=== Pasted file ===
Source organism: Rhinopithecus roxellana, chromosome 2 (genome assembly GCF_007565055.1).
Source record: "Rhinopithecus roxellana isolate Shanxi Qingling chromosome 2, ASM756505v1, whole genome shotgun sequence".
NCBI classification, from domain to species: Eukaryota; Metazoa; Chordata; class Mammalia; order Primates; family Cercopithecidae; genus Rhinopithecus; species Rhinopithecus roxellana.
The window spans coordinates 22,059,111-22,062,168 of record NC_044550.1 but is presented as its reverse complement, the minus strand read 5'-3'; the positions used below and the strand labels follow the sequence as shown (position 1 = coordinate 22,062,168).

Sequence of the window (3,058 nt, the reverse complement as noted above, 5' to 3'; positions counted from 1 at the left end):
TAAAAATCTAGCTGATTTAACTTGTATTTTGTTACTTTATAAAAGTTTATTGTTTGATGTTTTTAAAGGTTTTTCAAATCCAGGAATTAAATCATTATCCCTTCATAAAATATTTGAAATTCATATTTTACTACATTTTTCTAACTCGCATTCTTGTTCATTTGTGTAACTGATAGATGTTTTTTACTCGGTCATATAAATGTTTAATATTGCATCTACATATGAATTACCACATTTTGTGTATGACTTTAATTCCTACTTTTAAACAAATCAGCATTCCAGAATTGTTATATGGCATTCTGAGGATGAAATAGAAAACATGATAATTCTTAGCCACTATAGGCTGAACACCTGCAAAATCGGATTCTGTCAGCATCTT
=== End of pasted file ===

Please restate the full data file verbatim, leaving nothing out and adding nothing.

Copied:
Source organism: Rhinopithecus roxellana, chromosome 2 (genome assembly GCF_007565055.1).
Source record: "Rhinopithecus roxellana isolate Shanxi Qingling chromosome 2, ASM756505v1, whole genome shotgun sequence".
NCBI classification, from domain to species: Eukaryota; Metazoa; Chordata; class Mammalia; order Primates; family Cercopithecidae; genus Rhinopithecus; species Rhinopithecus roxellana.
The window spans coordinates 22,059,111-22,062,168 of record NC_044550.1 but is presented as its reverse complement, the minus strand read 5'-3'; the positions used below and the strand labels follow the sequence as shown (position 1 = coordinate 22,062,168).

Sequence of the window (3,058 nt, the reverse complement as noted above, 5' to 3'; positions counted from 1 at the left end):
TAAAAATCTAGCTGATTTAACTTGTATTTTGTTACTTTATAAAAGTTTATTGTTTGATGTTTTTAAAGGTTTTTCAAATCCAGGAATTAAATCATTATCCCTTCATAAAATATTTGAAATTCATATTTTACTACATTTTTCTAACTCGCATTCTTGTTCATTTGTGTAACTGATAGATGTTTTTTACTCGGTCATATAAATGTTTAATATTGCATCTACATATGAATTACCACATTTTGTGTATGACTTTAATTCCTACTTTTAAACAAATCAGCATTCCAGAATTGTTATATGGCATTCTGAGGATGAAATAGAAAACATGATAATTCTTAGCCACTATAGGCTGAACACCTGCAAAATCGGATTCTGTCAGCATCTT